Al-Nakkash Lab

Project I:  Understanding the role that genistein (a naturally occuring phytoestrogen) has to play in the regulation of  transpithelial secretion in murine jejunum, and elucidating it's mechanism(s) of action. We have previously shown that dietary genistein (600 mg genistein/kg food) increases jejunual secretion in wild-type female (not male) mice. We have also shown that genistein. administered via daily subcutaneous injections (600 mg genistein/kg body weight/day) mediates an increase in jejunal secretion in both male and female wild-type mice. We have shown that these genistein-dependent effects are mediated by gender-dependent mechanisms: a 5% increase in the apical localization of CFTR in males, activation of ERα in males, and adenylate cyclase activation in males. Interestingly, our lab has also shown that castrated wild-type maleslose thier genistein-mediated increases in intestinal secretion, whereas ovariectomized wild type females maintain thier secretion. Current studies aim to examine the intracellular pathways involved in mediating genistein's sex-dependent effects in the presence and absence of endogenous sex hormones. This project has implications with respect to improving intestinal secretion in the cystic fibrosis (CF) mouse model. We have an ongoing project aimed to examine the effects of genistein on the R117H CF mouse. Recent studies are aimed at understanding the benefits of genistein on DF508 CF mice.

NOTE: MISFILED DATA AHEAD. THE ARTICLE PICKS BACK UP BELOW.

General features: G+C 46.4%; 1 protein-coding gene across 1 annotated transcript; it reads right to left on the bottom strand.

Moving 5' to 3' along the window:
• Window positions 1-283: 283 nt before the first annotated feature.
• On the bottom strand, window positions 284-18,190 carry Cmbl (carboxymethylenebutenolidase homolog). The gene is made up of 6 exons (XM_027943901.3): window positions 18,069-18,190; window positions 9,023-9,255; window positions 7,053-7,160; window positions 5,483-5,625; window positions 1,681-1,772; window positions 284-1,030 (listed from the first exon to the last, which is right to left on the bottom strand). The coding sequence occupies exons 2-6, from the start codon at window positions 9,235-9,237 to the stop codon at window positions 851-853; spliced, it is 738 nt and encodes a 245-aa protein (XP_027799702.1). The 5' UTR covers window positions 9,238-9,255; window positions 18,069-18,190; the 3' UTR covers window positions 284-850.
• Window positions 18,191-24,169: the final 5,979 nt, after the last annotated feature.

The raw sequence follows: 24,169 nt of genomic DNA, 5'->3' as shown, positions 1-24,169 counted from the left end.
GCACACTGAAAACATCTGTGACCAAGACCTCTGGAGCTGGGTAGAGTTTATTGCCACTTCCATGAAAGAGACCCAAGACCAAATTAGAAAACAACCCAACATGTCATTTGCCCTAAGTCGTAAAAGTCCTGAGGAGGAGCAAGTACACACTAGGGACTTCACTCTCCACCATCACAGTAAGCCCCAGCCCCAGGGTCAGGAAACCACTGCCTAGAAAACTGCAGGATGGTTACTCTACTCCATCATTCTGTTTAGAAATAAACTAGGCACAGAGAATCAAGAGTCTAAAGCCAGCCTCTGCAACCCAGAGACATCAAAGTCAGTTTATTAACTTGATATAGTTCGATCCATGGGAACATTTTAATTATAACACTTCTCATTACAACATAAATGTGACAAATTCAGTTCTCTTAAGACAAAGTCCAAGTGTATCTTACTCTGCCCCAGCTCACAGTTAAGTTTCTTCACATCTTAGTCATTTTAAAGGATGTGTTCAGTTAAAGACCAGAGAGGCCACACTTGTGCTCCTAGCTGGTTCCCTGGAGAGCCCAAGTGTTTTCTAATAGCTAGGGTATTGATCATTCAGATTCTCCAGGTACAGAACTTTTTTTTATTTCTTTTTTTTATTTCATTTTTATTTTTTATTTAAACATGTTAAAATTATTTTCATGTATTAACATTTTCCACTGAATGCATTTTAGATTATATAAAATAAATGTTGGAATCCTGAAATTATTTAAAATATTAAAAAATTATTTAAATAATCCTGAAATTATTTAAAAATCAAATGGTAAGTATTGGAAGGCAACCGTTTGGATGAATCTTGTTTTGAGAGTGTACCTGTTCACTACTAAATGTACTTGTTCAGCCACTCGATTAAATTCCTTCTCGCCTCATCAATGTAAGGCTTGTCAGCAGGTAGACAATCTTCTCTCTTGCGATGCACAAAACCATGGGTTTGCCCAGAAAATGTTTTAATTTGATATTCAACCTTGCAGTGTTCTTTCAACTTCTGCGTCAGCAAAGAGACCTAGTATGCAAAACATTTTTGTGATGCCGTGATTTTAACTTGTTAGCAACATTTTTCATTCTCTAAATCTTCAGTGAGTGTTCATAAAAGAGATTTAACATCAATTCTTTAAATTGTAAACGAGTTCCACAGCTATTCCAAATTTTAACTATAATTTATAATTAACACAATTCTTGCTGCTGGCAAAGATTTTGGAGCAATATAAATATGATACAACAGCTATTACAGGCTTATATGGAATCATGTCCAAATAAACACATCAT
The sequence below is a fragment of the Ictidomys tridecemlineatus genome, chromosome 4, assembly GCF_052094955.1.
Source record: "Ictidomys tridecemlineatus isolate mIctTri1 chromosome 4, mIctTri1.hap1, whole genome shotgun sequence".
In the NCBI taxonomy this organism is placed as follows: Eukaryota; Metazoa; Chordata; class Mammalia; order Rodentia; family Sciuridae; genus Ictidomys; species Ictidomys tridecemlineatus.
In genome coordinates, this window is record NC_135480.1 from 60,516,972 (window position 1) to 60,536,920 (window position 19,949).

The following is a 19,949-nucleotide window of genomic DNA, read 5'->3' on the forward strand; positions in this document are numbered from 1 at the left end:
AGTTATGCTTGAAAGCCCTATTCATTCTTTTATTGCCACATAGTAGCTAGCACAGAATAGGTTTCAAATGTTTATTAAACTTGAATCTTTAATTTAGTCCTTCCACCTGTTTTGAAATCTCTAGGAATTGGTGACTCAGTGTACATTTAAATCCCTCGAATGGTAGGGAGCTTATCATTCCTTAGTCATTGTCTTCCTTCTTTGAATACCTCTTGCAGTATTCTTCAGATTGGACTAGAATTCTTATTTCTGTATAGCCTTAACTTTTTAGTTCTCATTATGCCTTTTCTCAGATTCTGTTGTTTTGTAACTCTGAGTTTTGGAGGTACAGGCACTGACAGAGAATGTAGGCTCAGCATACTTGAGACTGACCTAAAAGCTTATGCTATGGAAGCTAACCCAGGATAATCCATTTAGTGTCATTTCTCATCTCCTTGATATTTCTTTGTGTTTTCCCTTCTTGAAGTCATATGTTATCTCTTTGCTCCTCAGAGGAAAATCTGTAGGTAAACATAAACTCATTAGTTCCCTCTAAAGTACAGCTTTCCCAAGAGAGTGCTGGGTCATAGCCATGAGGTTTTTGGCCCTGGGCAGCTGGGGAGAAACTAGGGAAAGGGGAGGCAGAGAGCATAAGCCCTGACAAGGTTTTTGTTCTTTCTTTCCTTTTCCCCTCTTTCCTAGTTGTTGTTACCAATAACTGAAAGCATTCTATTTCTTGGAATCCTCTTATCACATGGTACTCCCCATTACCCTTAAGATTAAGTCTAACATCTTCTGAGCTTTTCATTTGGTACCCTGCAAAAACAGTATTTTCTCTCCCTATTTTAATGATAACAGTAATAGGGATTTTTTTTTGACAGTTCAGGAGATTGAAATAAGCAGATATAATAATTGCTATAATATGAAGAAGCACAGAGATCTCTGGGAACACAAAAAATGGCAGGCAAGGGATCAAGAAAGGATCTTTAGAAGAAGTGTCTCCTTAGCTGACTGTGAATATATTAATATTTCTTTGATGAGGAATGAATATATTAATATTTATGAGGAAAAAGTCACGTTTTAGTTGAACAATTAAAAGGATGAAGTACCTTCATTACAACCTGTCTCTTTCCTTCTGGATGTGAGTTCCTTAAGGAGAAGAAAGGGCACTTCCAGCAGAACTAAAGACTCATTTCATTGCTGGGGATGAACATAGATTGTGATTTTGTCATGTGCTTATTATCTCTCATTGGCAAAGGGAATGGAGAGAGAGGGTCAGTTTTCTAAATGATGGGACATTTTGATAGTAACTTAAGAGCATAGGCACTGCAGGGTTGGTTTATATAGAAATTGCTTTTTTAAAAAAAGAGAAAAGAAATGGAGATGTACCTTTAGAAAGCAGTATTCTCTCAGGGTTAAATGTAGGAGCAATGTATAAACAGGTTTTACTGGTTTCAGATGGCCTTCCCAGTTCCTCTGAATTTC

Project II:  Characterizing differences in jejunal epithelial transport (i.e transepithelial secretion) in the ob/ob mouse (a model of type II diabetes) compared to its lean littermate controls. This is a relatively new project aimed at furthering our understanding of the specific cellular transporters present in villi and crypt cells, and determining how, if at all, they may contribute to the diabetic phenotype of the ob/ob mouse.